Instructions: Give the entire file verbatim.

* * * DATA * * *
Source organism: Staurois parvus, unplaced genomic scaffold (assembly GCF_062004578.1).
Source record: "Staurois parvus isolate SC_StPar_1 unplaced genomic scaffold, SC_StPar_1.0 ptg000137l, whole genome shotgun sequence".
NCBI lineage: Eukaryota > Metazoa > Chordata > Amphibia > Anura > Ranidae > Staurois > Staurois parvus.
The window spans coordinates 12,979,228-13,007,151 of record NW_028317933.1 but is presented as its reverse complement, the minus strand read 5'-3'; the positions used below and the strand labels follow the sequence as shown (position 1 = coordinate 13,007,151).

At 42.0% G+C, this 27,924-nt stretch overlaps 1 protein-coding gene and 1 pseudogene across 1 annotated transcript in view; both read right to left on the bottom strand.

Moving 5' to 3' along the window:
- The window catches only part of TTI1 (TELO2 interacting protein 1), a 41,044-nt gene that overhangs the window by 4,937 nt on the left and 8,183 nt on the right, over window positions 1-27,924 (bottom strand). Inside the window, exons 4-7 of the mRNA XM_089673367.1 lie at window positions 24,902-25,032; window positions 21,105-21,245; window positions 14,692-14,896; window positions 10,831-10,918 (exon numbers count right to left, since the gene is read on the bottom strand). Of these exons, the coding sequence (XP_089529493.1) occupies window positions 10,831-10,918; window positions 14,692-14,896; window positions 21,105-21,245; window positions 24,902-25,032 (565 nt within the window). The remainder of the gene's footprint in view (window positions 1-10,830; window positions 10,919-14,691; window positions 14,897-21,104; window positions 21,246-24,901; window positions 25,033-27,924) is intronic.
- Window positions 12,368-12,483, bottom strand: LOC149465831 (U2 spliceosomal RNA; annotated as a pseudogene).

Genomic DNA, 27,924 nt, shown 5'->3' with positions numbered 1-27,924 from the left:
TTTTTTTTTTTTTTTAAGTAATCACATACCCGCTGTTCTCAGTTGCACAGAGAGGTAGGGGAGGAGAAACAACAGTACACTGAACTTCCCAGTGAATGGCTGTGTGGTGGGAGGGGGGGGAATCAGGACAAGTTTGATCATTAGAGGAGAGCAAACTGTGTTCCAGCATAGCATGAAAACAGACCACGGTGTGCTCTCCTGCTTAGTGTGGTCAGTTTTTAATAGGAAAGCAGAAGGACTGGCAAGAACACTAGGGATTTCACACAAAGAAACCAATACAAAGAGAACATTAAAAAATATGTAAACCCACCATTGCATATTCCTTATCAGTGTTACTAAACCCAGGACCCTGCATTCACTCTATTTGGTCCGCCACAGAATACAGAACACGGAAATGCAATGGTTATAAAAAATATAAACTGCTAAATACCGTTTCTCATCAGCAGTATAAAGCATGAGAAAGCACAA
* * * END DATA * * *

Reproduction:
Source organism: Staurois parvus, unplaced genomic scaffold (assembly GCF_062004578.1).
Source record: "Staurois parvus isolate SC_StPar_1 unplaced genomic scaffold, SC_StPar_1.0 ptg000137l, whole genome shotgun sequence".
NCBI lineage: Eukaryota > Metazoa > Chordata > Amphibia > Anura > Ranidae > Staurois > Staurois parvus.
The window spans coordinates 12,979,228-13,007,151 of record NW_028317933.1 but is presented as its reverse complement, the minus strand read 5'-3'; the positions used below and the strand labels follow the sequence as shown (position 1 = coordinate 13,007,151).

At 42.0% G+C, this 27,924-nt stretch overlaps 1 protein-coding gene and 1 pseudogene across 1 annotated transcript in view; both read right to left on the bottom strand.

Moving 5' to 3' along the window:
- The window catches only part of TTI1 (TELO2 interacting protein 1), a 41,044-nt gene that overhangs the window by 4,937 nt on the left and 8,183 nt on the right, over window positions 1-27,924 (bottom strand). Inside the window, exons 4-7 of the mRNA XM_089673367.1 lie at window positions 24,902-25,032; window positions 21,105-21,245; window positions 14,692-14,896; window positions 10,831-10,918 (exon numbers count right to left, since the gene is read on the bottom strand). Of these exons, the coding sequence (XP_089529493.1) occupies window positions 10,831-10,918; window positions 14,692-14,896; window positions 21,105-21,245; window positions 24,902-25,032 (565 nt within the window). The remainder of the gene's footprint in view (window positions 1-10,830; window positions 10,919-14,691; window positions 14,897-21,104; window positions 21,246-24,901; window positions 25,033-27,924) is intronic.
- Window positions 12,368-12,483, bottom strand: LOC149465831 (U2 spliceosomal RNA; annotated as a pseudogene).

Genomic DNA, 27,924 nt, shown 5'->3' with positions numbered 1-27,924 from the left:
TTTTTTTTTTTTTTTAAGTAATCACATACCCGCTGTTCTCAGTTGCACAGAGAGGTAGGGGAGGAGAAACAACAGTACACTGAACTTCCCAGTGAATGGCTGTGTGGTGGGAGGGGGGGGAATCAGGACAAGTTTGATCATTAGAGGAGAGCAAACTGTGTTCCAGCATAGCATGAAAACAGACCACGGTGTGCTCTCCTGCTTAGTGTGGTCAGTTTTTAATAGGAAAGCAGAAGGACTGGCAAGAACACTAGGGATTTCACACAAAGAAACCAATACAAAGAGAACATTAAAAAATATGTAAACCCACCATTGCATATTCCTTATCAGTGTTACTAAACCCAGGACCCTGCATTCACTCTATTTGGTCCGCCACAGAATACAGAACACGGAAATGCAATGGTTATAAAAAATATAAACTGCTAAATACCGTTTCTCATCAGCAGTATAAAGCATGAGAAAGCACAA